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Why NII Holdings Stock Dropped 28%

Rich Smith, The Motley Fool

What happened

Alas, NII Holdings (NASDAQ: NIHD), we hardly knew ye -- and now you're closing up shop!

What remains of the company that used to be Nextel saw its stock sink nearly 28.4% Monday (as of 11:20 AM EDT) after reporting Q4 earnings -- but not because of those earnings, unless I miss my guess.

NII Holdings reported a $10 million operating loss for its fiscal fourth quarter, and a $42 million loss for 2018 as a whole. Those numbers sound bad, but they're probably not the reason the stock is going down so much today. That reason is the other news NII released today.

To wit, NII and its partner AI Brazil Holdings have agreed to sell their respective interests in Nextel Brazil to América Móvil S.A.B. de C.V. (NYSE: AMX) for a total of $905 million after subtracting fees and debt.

Going out of business headline in a newspaper

Image source: Getty Images.

So what

Nextel Brazil represents NII's only "remaining operating assets," and so, upon completing this sale, NII intends to "dissolve and wind up NII after the closing of the transaction," distributing whatever cash it ends up with to its shareholders and disappearing into the pages of history.

But here's the thing: NII owns 70% of Nextel Brazil, so its share of this sale price should be about $633.5 million (before the above-noted adjustments). However, NII has about $445 million in net debt on its balance sheet. Added to the company's current market capitalization of $237 million, that makes $682 million in enterprise value -- more than the company is currently worth.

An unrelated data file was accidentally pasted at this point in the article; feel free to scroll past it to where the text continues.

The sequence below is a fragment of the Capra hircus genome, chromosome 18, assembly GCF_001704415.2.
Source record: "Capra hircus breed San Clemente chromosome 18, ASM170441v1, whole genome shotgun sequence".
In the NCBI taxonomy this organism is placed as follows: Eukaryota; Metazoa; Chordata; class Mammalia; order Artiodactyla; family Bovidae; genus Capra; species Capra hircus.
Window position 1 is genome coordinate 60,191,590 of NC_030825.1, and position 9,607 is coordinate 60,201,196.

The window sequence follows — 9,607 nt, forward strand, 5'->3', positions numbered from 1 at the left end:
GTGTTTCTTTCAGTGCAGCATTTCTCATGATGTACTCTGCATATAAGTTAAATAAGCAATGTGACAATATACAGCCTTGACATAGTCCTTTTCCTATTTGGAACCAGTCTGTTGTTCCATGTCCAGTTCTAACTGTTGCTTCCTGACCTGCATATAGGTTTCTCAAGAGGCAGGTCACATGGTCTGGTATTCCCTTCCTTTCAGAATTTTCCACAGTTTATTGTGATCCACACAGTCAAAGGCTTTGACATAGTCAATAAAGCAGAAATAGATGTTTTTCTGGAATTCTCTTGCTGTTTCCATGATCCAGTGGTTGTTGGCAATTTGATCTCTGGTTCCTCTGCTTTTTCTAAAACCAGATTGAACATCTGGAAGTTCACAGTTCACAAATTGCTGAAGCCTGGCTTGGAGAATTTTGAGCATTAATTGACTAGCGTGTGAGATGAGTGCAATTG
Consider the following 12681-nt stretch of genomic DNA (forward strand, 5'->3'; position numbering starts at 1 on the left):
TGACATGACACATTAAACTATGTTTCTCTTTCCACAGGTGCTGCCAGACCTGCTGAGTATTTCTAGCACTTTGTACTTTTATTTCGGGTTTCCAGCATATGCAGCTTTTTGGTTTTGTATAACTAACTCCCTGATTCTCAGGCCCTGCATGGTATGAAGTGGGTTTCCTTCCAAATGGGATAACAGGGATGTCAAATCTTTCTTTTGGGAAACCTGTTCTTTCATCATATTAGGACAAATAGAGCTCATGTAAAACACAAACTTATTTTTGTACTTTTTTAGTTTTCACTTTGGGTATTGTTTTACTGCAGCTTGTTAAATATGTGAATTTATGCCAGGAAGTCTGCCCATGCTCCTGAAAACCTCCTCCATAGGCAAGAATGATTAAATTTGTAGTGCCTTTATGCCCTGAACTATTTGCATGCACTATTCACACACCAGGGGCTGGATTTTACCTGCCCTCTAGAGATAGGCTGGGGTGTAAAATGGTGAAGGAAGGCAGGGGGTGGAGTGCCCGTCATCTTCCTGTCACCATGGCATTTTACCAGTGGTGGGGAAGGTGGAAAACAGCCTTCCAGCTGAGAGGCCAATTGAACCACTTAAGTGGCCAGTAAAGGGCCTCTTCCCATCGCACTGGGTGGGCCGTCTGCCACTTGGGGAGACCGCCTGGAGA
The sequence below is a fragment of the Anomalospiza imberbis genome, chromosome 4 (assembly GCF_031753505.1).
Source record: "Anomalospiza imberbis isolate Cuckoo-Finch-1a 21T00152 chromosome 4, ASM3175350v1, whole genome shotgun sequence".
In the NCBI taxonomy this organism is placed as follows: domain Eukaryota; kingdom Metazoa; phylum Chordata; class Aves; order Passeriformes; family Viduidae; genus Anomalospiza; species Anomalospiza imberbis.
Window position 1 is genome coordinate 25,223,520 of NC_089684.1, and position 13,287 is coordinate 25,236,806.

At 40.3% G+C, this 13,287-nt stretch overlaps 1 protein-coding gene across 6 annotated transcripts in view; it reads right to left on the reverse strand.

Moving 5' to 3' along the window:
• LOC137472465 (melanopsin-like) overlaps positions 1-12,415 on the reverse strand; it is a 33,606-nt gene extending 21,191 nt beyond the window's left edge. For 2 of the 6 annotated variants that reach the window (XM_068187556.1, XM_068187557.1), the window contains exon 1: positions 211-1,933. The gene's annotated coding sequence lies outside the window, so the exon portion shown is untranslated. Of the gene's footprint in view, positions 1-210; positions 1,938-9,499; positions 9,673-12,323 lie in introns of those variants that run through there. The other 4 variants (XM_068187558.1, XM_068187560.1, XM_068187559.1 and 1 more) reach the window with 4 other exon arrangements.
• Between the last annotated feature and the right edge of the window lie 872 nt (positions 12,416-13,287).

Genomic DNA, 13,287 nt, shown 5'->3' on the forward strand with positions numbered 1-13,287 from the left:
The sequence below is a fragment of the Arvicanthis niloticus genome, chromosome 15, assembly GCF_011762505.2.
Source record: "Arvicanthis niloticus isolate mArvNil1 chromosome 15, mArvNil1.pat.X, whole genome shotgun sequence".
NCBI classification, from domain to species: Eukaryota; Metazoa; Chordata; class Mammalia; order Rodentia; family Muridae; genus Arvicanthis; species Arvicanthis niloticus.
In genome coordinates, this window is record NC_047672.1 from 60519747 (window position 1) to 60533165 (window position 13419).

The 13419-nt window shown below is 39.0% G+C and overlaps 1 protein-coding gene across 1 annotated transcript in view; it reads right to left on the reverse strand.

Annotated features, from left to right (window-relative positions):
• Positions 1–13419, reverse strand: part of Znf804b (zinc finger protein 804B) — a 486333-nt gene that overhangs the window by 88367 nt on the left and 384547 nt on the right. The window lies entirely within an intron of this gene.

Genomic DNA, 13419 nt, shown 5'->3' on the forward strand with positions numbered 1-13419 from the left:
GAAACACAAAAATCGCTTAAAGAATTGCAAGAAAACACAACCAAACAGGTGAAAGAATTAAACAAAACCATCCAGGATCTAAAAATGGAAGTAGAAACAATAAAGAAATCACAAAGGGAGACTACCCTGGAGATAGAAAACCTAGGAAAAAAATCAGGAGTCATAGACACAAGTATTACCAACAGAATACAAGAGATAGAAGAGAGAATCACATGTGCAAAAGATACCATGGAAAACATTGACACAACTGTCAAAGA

Now what

This seems to suggest that even down 29% today, NII Holdings stock could still fall some more. Adding to these fears, all management is able to promise today is that after winding up its business, it hopes to be able to pay its shareholders "$1.00 to $1.50 per share, depending on a number of variables," and maybe some "additional amounts" -- but also maybe not.

Given that NII stock currently costs more than $2 a share, and there's a real risk investors will get less than that once the business winds down, it's little wonder folks are trying to get out while the getting's still...not good exactly, but at least less bad than it might soon become.

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Rich Smith has no position in any of the stocks mentioned. The Motley Fool has no position in any of the stocks mentioned. The Motley Fool has a disclosure policy.